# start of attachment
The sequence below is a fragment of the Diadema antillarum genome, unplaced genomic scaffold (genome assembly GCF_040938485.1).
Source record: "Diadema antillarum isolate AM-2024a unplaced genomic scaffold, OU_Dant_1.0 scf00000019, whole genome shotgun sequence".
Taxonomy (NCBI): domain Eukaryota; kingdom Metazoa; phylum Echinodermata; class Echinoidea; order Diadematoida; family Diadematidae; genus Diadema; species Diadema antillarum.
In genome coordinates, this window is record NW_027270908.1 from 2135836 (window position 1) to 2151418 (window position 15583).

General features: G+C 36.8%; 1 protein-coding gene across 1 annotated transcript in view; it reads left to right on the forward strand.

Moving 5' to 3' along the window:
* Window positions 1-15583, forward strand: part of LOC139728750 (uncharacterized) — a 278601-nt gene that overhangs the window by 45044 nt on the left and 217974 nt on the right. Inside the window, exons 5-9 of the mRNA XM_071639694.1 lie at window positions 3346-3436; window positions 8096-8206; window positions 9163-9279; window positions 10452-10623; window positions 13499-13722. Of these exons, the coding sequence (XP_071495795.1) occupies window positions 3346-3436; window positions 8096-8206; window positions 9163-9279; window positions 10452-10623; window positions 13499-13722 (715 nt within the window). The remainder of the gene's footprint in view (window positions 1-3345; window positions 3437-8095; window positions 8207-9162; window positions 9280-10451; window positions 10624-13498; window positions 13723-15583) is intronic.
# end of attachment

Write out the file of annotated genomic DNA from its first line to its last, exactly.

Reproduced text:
The sequence below is a fragment of the Diadema antillarum genome, unplaced genomic scaffold (genome assembly GCF_040938485.1).
Source record: "Diadema antillarum isolate AM-2024a unplaced genomic scaffold, OU_Dant_1.0 scf00000019, whole genome shotgun sequence".
Taxonomy (NCBI): domain Eukaryota; kingdom Metazoa; phylum Echinodermata; class Echinoidea; order Diadematoida; family Diadematidae; genus Diadema; species Diadema antillarum.
In genome coordinates, this window is record NW_027270908.1 from 2135836 (window position 1) to 2151418 (window position 15583).

General features: G+C 36.8%; 1 protein-coding gene across 1 annotated transcript in view; it reads left to right on the forward strand.

Moving 5' to 3' along the window:
* Window positions 1-15583, forward strand: part of LOC139728750 (uncharacterized) — a 278601-nt gene that overhangs the window by 45044 nt on the left and 217974 nt on the right. Inside the window, exons 5-9 of the mRNA XM_071639694.1 lie at window positions 3346-3436; window positions 8096-8206; window positions 9163-9279; window positions 10452-10623; window positions 13499-13722. Of these exons, the coding sequence (XP_071495795.1) occupies window positions 3346-3436; window positions 8096-8206; window positions 9163-9279; window positions 10452-10623; window positions 13499-13722 (715 nt within the window). The remainder of the gene's footprint in view (window positions 1-3345; window positions 3437-8095; window positions 8207-9162; window positions 9280-10451; window positions 10624-13498; window positions 13723-15583) is intronic.